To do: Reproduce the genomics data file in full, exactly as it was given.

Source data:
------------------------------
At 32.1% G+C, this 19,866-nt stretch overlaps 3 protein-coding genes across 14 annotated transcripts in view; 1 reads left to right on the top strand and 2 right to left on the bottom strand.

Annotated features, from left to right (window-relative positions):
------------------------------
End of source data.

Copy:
At 32.1% G+C, this 19,866-nt stretch overlaps 3 protein-coding genes across 14 annotated transcripts in view; 1 reads left to right on the top strand and 2 right to left on the bottom strand.

Annotated features, from left to right (window-relative positions):